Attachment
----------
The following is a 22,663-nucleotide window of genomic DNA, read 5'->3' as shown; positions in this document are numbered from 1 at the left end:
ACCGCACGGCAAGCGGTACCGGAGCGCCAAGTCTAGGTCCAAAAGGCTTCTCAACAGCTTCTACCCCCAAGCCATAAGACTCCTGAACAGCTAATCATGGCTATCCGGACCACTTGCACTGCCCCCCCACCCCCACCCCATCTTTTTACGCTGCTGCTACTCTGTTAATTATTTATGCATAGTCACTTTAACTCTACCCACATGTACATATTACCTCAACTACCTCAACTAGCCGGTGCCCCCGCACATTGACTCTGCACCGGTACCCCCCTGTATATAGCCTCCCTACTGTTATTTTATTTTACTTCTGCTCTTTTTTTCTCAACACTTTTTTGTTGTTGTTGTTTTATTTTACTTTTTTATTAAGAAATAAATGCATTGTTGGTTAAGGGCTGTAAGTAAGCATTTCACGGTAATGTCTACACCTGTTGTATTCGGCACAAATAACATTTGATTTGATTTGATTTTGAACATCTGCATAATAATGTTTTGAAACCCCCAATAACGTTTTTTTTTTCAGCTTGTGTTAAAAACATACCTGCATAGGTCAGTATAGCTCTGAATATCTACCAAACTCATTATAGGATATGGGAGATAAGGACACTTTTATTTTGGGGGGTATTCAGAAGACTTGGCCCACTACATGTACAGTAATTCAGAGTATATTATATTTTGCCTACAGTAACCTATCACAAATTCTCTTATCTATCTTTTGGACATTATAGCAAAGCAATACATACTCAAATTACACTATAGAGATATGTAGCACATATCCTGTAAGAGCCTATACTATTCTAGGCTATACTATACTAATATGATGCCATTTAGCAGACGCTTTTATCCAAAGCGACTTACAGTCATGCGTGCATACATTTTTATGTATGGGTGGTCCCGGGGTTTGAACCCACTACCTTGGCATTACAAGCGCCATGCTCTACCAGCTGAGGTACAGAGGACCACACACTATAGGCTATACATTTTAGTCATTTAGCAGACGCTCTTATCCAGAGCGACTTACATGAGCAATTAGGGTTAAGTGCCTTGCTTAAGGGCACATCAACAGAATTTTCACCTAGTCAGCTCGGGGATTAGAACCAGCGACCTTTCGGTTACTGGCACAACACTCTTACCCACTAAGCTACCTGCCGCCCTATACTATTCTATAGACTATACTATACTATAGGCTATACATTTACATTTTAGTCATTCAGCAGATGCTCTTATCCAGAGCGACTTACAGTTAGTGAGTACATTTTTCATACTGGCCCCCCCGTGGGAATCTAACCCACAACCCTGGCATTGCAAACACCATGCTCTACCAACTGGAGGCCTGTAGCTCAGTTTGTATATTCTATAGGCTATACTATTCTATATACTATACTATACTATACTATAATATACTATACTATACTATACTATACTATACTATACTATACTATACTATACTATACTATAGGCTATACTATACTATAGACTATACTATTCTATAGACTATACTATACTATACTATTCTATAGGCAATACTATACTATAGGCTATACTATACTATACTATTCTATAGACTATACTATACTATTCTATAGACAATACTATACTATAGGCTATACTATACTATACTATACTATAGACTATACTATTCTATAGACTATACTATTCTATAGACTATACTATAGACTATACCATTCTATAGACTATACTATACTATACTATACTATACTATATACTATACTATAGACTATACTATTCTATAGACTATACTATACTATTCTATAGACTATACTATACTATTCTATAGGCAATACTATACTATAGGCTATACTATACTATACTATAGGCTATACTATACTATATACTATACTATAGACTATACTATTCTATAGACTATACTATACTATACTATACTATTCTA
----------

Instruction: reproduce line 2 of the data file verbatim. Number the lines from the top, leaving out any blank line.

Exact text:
ACCGCACGGCAAGCGGTACCGGAGCGCCAAGTCTAGGTCCAAAAGGCTTCTCAACAGCTTCTACCCCCAAGCCATAAGACTCCTGAACAGCTAATCATGGCTATCCGGACCACTTGCACTGCCCCCCCACCCCCACCCCATCTTTTTACGCTGCTGCTACTCTGTTAATTATTTATGCATAGTCACTTTAACTCTACCCACATGTACATATTACCTCAACTACCTCAACTAGCCGGTGCCCCCGCACATTGACTCTGCACCGGTACCCCCCTGTATATAGCCTCCCTACTGTTATTTTATTTTACTTCTGCTCTTTTTTTCTCAACACTTTTTTGTTGTTGTTGTTTTATTTTACTTTTTTATTAAGAAATAAATGCATTGTTGGTTAAGGGCTGTAAGTAAGCATTTCACGGTAATGTCTACACCTGTTGTATTCGGCACAAATAACATTTGATTTGATTTGATTTTGAACATCTGCATAATAATGTTTTGAAACCCCCAATAACGTTTTTTTTTTCAGCTTGTGTTAAAAACATACCTGCATAGGTCAGTATAGCTCTGAATATCTACCAAACTCATTATAGGATATGGGAGATAAGGACACTTTTATTTTGGGGGGTATTCAGAAGACTTGGCCCACTACATGTACAGTAATTCAGAGTATATTATATTTTGCCTACAGTAACCTATCACAAATTCTCTTATCTATCTTTTGGACATTATAGCAAAGCAATACATACTCAAATTACACTATAGAGATATGTAGCACATATCCTGTAAGAGCCTATACTATTCTAGGCTATACTATACTAATATGATGCCATTTAGCAGACGCTTTTATCCAAAGCGACTTACAGTCATGCGTGCATACATTTTTATGTATGGGTGGTCCCGGGGTTTGAACCCACTACCTTGGCATTACAAGCGCCATGCTCTACCAGCTGAGGTACAGAGGACCACACACTATAGGCTATACATTTTAGTCATTTAGCAGACGCTCTTATCCAGAGCGACTTACATGAGCAATTAGGGTTAAGTGCCTTGCTTAAGGGCACATCAACAGAATTTTCACCTAGTCAGCTCGGGGATTAGAACCAGCGACCTTTCGGTTACTGGCACAACACTCTTACCCACTAAGCTACCTGCCGCCCTATACTATTCTATAGACTATACTATACTATAGGCTATACATTTACATTTTAGTCATTCAGCAGATGCTCTTATCCAGAGCGACTTACAGTTAGTGAGTACATTTTTCATACTGGCCCCCCCGTGGGAATCTAACCCACAACCCTGGCATTGCAAACACCATGCTCTACCAACTGGAGGCCTGTAGCTCAGTTTGTATATTCTATAGGCTATACTATTCTATATACTATACTATACTATACTATAATATACTATACTATACTATACTATACTATACTATACTATACTATACTATACTATACTATAGGCTATACTATACTATAGACTATACTATTCTATAGACTATACTATACTATACTATTCTATAGGCAATACTATACTATAGGCTATACTATACTATACTATTCTATAGACTATACTATACTATTCTATAGACAATACTATACTATAGGCTATACTATACTATACTATACTATAGACTATACTATTCTATAGACTATACTATTCTATAGACTATACTATAGACTATACCATTCTATAGACTATACTATACTATACTATACTATACTATATACTATACTATAGACTATACTATTCTATAGACTATACTATACTATTCTATAGACTATACTATACTATTCTATAGGCAATACTATACTATAGGCTATACTATACTATACTATAGGCTATACTATACTATATACTATACTATAGACTATACTATTCTATAGACTATACTATACTATACTATACTATTCTA